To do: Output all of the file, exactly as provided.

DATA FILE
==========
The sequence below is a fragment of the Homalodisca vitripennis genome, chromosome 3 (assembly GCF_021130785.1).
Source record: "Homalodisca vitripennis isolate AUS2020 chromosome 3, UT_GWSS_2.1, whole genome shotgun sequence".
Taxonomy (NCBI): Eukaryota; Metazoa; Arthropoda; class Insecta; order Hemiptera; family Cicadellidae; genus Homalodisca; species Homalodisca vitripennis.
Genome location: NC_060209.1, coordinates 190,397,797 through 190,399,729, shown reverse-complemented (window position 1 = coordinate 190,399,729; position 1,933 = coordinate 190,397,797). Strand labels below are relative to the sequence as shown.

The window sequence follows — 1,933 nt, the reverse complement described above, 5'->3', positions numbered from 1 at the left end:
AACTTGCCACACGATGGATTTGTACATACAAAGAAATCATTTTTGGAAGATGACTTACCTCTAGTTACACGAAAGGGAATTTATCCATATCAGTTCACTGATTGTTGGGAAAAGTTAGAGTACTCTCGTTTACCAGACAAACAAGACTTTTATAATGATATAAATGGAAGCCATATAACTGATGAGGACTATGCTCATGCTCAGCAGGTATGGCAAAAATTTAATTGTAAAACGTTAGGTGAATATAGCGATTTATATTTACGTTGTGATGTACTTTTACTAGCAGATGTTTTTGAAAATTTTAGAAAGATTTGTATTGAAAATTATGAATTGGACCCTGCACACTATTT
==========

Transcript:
The sequence below is a fragment of the Homalodisca vitripennis genome, chromosome 3 (assembly GCF_021130785.1).
Source record: "Homalodisca vitripennis isolate AUS2020 chromosome 3, UT_GWSS_2.1, whole genome shotgun sequence".
Taxonomy (NCBI): Eukaryota; Metazoa; Arthropoda; class Insecta; order Hemiptera; family Cicadellidae; genus Homalodisca; species Homalodisca vitripennis.
Genome location: NC_060209.1, coordinates 190,397,797 through 190,399,729, shown reverse-complemented (window position 1 = coordinate 190,399,729; position 1,933 = coordinate 190,397,797). Strand labels below are relative to the sequence as shown.

The window sequence follows — 1,933 nt, the reverse complement described above, 5'->3', positions numbered from 1 at the left end:
AACTTGCCACACGATGGATTTGTACATACAAAGAAATCATTTTTGGAAGATGACTTACCTCTAGTTACACGAAAGGGAATTTATCCATATCAGTTCACTGATTGTTGGGAAAAGTTAGAGTACTCTCGTTTACCAGACAAACAAGACTTTTATAATGATATAAATGGAAGCCATATAACTGATGAGGACTATGCTCATGCTCAGCAGGTATGGCAAAAATTTAATTGTAAAACGTTAGGTGAATATAGCGATTTATATTTACGTTGTGATGTACTTTTACTAGCAGATGTTTTTGAAAATTTTAGAAAGATTTGTATTGAAAATTATGAATTGGACCCTGCACACTATTT